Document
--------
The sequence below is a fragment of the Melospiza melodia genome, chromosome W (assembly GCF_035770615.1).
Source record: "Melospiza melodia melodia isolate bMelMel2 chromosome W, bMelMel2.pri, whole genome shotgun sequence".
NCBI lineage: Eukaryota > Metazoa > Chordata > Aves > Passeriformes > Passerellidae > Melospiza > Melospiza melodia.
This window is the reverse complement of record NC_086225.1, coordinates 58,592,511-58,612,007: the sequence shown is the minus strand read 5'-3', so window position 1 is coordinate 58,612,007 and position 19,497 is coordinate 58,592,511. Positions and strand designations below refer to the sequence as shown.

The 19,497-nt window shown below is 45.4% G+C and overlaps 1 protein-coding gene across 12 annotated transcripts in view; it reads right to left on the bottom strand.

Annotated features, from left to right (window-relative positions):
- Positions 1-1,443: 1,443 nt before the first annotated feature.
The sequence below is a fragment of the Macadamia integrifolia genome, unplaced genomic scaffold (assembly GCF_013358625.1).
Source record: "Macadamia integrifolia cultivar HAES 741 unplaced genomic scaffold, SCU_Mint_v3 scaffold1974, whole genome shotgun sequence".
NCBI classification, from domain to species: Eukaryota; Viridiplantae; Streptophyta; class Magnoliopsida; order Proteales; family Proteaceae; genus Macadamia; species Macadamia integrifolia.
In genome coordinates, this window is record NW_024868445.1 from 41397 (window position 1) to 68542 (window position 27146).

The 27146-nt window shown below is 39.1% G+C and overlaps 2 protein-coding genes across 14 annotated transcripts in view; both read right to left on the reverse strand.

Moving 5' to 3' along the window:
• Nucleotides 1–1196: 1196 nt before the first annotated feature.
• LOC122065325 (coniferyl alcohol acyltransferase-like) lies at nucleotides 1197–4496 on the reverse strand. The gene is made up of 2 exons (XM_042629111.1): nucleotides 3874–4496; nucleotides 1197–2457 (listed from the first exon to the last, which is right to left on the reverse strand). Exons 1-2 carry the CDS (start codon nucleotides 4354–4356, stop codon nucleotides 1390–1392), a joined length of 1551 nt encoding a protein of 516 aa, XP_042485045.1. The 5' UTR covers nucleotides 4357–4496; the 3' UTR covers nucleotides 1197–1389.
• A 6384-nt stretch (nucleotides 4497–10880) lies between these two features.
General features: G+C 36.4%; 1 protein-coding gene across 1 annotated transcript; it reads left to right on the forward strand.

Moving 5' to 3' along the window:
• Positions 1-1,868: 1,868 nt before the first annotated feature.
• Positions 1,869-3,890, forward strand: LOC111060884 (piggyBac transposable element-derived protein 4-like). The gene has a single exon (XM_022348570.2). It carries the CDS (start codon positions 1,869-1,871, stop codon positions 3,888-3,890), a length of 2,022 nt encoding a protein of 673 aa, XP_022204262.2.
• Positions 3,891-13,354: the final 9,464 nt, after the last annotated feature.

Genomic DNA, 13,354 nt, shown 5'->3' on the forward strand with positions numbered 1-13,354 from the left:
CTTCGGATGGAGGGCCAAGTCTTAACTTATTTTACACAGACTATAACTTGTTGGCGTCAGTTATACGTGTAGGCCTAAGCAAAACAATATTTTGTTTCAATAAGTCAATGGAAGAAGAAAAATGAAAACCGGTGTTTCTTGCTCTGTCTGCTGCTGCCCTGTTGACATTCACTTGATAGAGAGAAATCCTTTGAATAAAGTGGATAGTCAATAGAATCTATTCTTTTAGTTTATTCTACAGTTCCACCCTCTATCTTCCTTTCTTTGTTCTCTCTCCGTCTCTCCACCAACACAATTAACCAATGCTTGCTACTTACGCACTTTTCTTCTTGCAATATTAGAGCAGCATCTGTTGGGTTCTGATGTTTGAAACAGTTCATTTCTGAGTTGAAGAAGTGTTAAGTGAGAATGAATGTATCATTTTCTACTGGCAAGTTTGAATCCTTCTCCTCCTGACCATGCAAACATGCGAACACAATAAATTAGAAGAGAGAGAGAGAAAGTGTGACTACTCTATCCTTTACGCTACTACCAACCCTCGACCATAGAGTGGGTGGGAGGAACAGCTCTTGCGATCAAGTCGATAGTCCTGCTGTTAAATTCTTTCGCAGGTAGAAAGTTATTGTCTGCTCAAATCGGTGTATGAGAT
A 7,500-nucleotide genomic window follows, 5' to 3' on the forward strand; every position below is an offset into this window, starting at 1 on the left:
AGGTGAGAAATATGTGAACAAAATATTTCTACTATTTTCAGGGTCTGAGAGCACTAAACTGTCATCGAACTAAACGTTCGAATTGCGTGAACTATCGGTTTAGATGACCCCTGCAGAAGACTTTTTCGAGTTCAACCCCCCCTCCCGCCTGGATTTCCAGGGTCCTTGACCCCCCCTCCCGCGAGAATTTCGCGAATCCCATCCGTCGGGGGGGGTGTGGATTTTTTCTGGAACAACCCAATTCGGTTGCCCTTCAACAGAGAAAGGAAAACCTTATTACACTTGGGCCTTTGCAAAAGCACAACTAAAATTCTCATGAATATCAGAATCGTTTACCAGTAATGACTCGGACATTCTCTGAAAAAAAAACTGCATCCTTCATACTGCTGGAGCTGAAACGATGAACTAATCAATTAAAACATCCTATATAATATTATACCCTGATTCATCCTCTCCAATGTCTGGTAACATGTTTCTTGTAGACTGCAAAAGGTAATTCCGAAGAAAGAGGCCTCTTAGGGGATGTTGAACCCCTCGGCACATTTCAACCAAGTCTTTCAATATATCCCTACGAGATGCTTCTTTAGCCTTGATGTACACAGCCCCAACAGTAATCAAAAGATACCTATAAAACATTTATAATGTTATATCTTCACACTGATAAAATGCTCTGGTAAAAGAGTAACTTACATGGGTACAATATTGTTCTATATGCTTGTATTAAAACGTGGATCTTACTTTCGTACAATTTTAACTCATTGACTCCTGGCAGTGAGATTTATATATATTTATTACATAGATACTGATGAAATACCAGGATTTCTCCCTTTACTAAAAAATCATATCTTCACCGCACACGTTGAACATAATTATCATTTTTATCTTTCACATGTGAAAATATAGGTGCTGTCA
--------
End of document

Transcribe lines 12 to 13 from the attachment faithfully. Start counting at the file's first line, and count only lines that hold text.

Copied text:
The 27146-nt window shown below is 39.1% G+C and overlaps 2 protein-coding genes across 14 annotated transcripts in view; both read right to left on the reverse strand.

Moving 5' to 3' along the window: